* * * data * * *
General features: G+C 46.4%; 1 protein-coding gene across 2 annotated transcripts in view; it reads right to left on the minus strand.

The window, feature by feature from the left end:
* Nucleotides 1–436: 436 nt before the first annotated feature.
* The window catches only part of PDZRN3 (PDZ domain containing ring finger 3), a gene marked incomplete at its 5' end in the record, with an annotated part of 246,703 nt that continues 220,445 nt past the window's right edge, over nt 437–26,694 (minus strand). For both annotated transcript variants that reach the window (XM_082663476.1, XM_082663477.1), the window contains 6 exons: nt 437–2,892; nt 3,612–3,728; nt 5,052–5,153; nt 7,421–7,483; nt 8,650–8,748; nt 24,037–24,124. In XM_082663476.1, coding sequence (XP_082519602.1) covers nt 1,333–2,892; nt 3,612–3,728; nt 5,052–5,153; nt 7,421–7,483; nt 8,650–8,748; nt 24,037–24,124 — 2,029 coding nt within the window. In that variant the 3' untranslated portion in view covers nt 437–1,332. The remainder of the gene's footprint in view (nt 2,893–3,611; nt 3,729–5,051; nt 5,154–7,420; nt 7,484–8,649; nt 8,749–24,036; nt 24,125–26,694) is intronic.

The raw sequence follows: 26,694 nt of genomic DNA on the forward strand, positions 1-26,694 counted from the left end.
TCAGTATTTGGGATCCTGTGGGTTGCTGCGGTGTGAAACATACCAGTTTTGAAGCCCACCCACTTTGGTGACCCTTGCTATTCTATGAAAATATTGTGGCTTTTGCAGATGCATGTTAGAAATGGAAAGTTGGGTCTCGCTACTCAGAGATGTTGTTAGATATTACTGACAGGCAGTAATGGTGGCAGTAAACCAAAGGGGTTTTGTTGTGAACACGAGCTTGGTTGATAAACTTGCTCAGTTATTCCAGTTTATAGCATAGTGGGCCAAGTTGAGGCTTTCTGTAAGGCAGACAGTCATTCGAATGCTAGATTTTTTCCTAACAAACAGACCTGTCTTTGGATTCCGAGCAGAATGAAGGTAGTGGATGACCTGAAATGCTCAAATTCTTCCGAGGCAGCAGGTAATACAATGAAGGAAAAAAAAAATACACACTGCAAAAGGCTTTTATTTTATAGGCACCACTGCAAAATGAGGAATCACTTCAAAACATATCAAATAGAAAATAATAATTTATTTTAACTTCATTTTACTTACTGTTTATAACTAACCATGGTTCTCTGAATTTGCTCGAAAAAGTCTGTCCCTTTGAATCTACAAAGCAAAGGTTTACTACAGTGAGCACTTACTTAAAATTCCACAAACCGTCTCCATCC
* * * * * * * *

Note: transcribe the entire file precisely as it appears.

General features: G+C 46.4%; 1 protein-coding gene across 2 annotated transcripts in view; it reads right to left on the minus strand.

The window, feature by feature from the left end:
* Nucleotides 1–436: 436 nt before the first annotated feature.
* The window catches only part of PDZRN3 (PDZ domain containing ring finger 3), a gene marked incomplete at its 5' end in the record, with an annotated part of 246,703 nt that continues 220,445 nt past the window's right edge, over nt 437–26,694 (minus strand). For both annotated transcript variants that reach the window (XM_082663476.1, XM_082663477.1), the window contains 6 exons: nt 437–2,892; nt 3,612–3,728; nt 5,052–5,153; nt 7,421–7,483; nt 8,650–8,748; nt 24,037–24,124. In XM_082663476.1, coding sequence (XP_082519602.1) covers nt 1,333–2,892; nt 3,612–3,728; nt 5,052–5,153; nt 7,421–7,483; nt 8,650–8,748; nt 24,037–24,124 — 2,029 coding nt within the window. In that variant the 3' untranslated portion in view covers nt 437–1,332. The remainder of the gene's footprint in view (nt 2,893–3,611; nt 3,729–5,051; nt 5,154–7,420; nt 7,484–8,649; nt 8,749–24,036; nt 24,125–26,694) is intronic.

The raw sequence follows: 26,694 nt of genomic DNA on the forward strand, positions 1-26,694 counted from the left end.
TCAGTATTTGGGATCCTGTGGGTTGCTGCGGTGTGAAACATACCAGTTTTGAAGCCCACCCACTTTGGTGACCCTTGCTATTCTATGAAAATATTGTGGCTTTTGCAGATGCATGTTAGAAATGGAAAGTTGGGTCTCGCTACTCAGAGATGTTGTTAGATATTACTGACAGGCAGTAATGGTGGCAGTAAACCAAAGGGGTTTTGTTGTGAACACGAGCTTGGTTGATAAACTTGCTCAGTTATTCCAGTTTATAGCATAGTGGGCCAAGTTGAGGCTTTCTGTAAGGCAGACAGTCATTCGAATGCTAGATTTTTTCCTAACAAACAGACCTGTCTTTGGATTCCGAGCAGAATGAAGGTAGTGGATGACCTGAAATGCTCAAATTCTTCCGAGGCAGCAGGTAATACAATGAAGGAAAAAAAAAATACACACTGCAAAAGGCTTTTATTTTATAGGCACCACTGCAAAATGAGGAATCACTTCAAAACATATCAAATAGAAAATAATAATTTATTTTAACTTCATTTTACTTACTGTTTATAACTAACCATGGTTCTCTGAATTTGCTCGAAAAAGTCTGTCCCTTTGAATCTACAAAGCAAAGGTTTACTACAGTGAGCACTTACTTAAAATTCCACAAACCGTCTCCATCC